Games Colleges Play: Scandal and Reform in Intercollegiate Athletics

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JHU Press, Nov 14, 1996 - Education - 272 pages
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Featuring a new introduction by the author, the paperback edition of Games Colleges Play chronicles the history of intercollegiate athletics from 1910 to 1990—from the early, glory days of Knute Rockne and the Gipper to the modern era of big budgets, powerful coaches, and pampered players. John Thelin describes how sports programs—although seldom accorded official mention with teaching and research in the university mission statement—have become central to university life. As administrators search for a proper balance between athletics and academics, Thelin observes, this peculiar institution grows increasingly powerful and controversial.

Thelin examines the 1929 Carnegie Foundation Report, the formation of major athletic conferences, the national college basketball scandals after World War II, the dissolution of the Pacific Coast Conference in the 1950s, and the Knight Foundation Report of 1991. He finds disturbing patterns of abuse and limited reform and explores the implications of these patterns for today's college presidents, faculty, and students.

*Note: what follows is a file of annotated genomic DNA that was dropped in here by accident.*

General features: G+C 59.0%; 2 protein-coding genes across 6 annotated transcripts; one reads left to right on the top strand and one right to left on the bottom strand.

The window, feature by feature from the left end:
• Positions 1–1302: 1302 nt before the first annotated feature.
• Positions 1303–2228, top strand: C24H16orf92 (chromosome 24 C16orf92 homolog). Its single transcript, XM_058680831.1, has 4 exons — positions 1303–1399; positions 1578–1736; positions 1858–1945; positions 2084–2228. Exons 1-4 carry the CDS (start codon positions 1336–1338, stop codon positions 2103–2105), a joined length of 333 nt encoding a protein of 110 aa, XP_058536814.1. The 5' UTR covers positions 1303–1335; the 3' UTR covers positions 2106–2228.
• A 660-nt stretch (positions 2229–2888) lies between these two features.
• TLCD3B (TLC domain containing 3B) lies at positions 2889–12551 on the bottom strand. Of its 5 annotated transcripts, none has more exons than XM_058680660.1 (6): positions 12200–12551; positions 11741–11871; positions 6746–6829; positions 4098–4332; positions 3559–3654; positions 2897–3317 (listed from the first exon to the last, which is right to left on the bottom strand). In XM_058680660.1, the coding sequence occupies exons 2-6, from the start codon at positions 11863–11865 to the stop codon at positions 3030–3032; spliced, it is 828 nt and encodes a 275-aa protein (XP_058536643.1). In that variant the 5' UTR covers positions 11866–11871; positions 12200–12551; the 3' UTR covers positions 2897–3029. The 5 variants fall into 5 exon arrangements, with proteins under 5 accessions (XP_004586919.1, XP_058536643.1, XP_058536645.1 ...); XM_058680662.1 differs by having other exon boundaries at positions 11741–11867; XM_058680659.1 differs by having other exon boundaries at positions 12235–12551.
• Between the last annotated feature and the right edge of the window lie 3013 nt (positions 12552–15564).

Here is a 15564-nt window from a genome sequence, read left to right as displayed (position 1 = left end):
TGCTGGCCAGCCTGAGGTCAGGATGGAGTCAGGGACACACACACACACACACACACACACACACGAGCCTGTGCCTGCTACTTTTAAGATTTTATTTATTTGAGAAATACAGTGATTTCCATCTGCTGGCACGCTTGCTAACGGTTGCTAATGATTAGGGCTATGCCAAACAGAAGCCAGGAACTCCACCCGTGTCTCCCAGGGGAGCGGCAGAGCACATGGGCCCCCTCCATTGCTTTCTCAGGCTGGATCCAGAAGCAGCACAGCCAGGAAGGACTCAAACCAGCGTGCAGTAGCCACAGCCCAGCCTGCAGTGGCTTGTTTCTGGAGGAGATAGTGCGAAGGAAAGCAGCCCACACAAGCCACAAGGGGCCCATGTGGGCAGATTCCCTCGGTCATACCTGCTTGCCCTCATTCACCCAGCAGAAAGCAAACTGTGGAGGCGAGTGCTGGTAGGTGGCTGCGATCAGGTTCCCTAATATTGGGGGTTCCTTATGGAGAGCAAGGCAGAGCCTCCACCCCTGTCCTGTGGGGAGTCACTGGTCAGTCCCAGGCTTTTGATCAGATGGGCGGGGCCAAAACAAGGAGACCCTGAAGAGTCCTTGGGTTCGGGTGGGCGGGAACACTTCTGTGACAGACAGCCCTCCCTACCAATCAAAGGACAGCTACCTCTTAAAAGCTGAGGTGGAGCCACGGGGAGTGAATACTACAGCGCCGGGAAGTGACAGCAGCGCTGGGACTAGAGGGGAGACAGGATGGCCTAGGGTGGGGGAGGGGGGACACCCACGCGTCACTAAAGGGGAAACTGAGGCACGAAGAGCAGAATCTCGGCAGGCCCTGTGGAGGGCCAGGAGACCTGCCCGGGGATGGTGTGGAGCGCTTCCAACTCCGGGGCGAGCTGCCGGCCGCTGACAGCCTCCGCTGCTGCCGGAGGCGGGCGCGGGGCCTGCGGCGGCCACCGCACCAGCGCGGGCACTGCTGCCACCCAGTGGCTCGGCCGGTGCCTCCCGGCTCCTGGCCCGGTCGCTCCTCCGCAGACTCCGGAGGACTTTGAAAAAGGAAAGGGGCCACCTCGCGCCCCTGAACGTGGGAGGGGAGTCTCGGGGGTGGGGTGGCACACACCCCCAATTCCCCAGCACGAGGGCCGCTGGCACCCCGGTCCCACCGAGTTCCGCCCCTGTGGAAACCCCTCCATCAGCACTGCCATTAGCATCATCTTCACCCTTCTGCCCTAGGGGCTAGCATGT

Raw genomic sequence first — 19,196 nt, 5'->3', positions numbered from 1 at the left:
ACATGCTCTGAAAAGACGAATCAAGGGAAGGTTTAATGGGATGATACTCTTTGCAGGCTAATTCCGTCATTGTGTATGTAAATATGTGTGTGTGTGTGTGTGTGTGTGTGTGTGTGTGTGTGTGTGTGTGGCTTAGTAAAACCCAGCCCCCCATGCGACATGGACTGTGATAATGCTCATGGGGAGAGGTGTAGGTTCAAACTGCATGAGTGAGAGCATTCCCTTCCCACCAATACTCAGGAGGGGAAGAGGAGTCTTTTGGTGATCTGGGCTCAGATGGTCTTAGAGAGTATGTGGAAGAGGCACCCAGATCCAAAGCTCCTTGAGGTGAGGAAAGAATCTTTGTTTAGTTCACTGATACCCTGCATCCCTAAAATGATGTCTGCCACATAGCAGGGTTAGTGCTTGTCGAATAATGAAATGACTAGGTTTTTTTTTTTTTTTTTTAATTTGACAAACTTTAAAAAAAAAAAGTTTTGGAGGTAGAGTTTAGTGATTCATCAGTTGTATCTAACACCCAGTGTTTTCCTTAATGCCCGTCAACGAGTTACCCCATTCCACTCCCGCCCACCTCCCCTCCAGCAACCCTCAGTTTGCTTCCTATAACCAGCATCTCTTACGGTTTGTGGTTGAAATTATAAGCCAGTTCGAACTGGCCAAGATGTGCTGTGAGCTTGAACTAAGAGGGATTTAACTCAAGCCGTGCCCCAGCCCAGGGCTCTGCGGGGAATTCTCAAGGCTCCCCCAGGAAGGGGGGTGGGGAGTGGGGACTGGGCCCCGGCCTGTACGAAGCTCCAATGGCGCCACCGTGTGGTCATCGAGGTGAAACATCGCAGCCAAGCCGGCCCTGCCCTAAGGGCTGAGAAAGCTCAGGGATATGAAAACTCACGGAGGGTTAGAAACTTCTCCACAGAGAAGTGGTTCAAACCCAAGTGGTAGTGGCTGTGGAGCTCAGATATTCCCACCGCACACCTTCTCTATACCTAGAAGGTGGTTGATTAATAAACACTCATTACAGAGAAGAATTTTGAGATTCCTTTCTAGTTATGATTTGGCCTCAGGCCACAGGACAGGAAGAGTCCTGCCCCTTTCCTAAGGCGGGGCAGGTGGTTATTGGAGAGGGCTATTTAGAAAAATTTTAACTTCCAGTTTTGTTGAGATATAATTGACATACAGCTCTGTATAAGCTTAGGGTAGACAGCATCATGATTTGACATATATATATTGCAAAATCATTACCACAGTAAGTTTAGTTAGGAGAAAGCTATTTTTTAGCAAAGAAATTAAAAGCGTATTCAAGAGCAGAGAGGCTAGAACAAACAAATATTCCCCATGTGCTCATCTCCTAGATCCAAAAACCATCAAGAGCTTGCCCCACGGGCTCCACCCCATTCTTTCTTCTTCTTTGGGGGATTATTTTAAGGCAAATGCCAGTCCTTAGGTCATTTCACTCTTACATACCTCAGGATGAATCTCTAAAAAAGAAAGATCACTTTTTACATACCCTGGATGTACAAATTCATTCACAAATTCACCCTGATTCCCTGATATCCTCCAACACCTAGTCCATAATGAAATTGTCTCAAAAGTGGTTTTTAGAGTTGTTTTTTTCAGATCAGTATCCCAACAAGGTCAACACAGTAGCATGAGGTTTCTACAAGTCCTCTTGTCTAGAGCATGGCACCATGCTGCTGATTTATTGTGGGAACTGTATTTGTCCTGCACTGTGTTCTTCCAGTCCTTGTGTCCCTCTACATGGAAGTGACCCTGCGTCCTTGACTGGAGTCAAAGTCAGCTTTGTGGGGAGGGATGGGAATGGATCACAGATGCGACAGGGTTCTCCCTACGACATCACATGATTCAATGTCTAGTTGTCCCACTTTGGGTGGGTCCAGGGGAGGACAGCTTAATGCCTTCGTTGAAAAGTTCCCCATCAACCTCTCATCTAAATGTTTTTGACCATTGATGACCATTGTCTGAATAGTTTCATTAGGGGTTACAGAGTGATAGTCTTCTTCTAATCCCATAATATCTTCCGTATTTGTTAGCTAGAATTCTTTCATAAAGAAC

Games Colleges Play provides historical background that will inform current policy discussions about the proper place of intercollegiate athletics within the American university.

 

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Contents

1ntroduct1on American Higher Educat1ons
1
Responses to Reform 1930 to 1946
38
Schools for Scandal 1946 to 1960
98
Critics and Controversies 1960 to 1980
155
From Sports Page to Front Page 1980 to 1990
179
b1bl1ography
247
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About the author (1996)

John R. Thelin is professor of history of higher education and philanthropy at Indiana University. A former Chancellor Professor at the College of William and Mary, he is the author of Higher Education and Its Useful Past and co-author, with Lawrence L. Wiseman, of The Old College Try: Balancing Academics and Athletics in Higher Education. His research for this book was funded by a grant from the Spencer Foundation.

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